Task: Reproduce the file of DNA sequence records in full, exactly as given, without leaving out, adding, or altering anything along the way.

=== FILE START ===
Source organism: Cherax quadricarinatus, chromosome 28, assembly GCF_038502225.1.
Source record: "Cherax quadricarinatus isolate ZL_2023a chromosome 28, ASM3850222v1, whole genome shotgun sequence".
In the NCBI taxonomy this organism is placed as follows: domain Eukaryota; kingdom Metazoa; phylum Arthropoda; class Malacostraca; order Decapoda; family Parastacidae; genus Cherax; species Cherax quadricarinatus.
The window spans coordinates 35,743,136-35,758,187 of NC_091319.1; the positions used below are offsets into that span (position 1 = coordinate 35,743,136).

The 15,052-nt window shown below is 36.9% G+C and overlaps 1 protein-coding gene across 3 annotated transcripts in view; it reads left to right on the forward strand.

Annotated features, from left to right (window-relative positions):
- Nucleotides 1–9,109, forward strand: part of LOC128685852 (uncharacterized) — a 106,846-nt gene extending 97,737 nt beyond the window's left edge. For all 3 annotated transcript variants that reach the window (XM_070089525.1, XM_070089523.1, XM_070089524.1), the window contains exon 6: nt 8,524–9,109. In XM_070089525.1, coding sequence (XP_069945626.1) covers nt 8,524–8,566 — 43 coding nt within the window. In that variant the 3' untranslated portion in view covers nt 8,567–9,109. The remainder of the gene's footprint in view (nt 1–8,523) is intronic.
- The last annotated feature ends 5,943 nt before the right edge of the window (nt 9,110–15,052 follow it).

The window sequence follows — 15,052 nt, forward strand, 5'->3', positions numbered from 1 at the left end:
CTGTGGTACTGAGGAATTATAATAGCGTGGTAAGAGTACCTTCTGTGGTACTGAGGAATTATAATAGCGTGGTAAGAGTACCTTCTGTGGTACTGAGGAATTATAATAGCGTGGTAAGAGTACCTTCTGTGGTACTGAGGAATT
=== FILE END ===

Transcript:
Source organism: Cherax quadricarinatus, chromosome 28, assembly GCF_038502225.1.
Source record: "Cherax quadricarinatus isolate ZL_2023a chromosome 28, ASM3850222v1, whole genome shotgun sequence".
In the NCBI taxonomy this organism is placed as follows: domain Eukaryota; kingdom Metazoa; phylum Arthropoda; class Malacostraca; order Decapoda; family Parastacidae; genus Cherax; species Cherax quadricarinatus.
The window spans coordinates 35,743,136-35,758,187 of NC_091319.1; the positions used below are offsets into that span (position 1 = coordinate 35,743,136).

The 15,052-nt window shown below is 36.9% G+C and overlaps 1 protein-coding gene across 3 annotated transcripts in view; it reads left to right on the forward strand.

Annotated features, from left to right (window-relative positions):
- Nucleotides 1–9,109, forward strand: part of LOC128685852 (uncharacterized) — a 106,846-nt gene extending 97,737 nt beyond the window's left edge. For all 3 annotated transcript variants that reach the window (XM_070089525.1, XM_070089523.1, XM_070089524.1), the window contains exon 6: nt 8,524–9,109. In XM_070089525.1, coding sequence (XP_069945626.1) covers nt 8,524–8,566 — 43 coding nt within the window. In that variant the 3' untranslated portion in view covers nt 8,567–9,109. The remainder of the gene's footprint in view (nt 1–8,523) is intronic.
- The last annotated feature ends 5,943 nt before the right edge of the window (nt 9,110–15,052 follow it).

The window sequence follows — 15,052 nt, forward strand, 5'->3', positions numbered from 1 at the left end:
CTGTGGTACTGAGGAATTATAATAGCGTGGTAAGAGTACCTTCTGTGGTACTGAGGAATTATAATAGCGTGGTAAGAGTACCTTCTGTGGTACTGAGGAATTATAATAGCGTGGTAAGAGTACCTTCTGTGGTACTGAGGAATT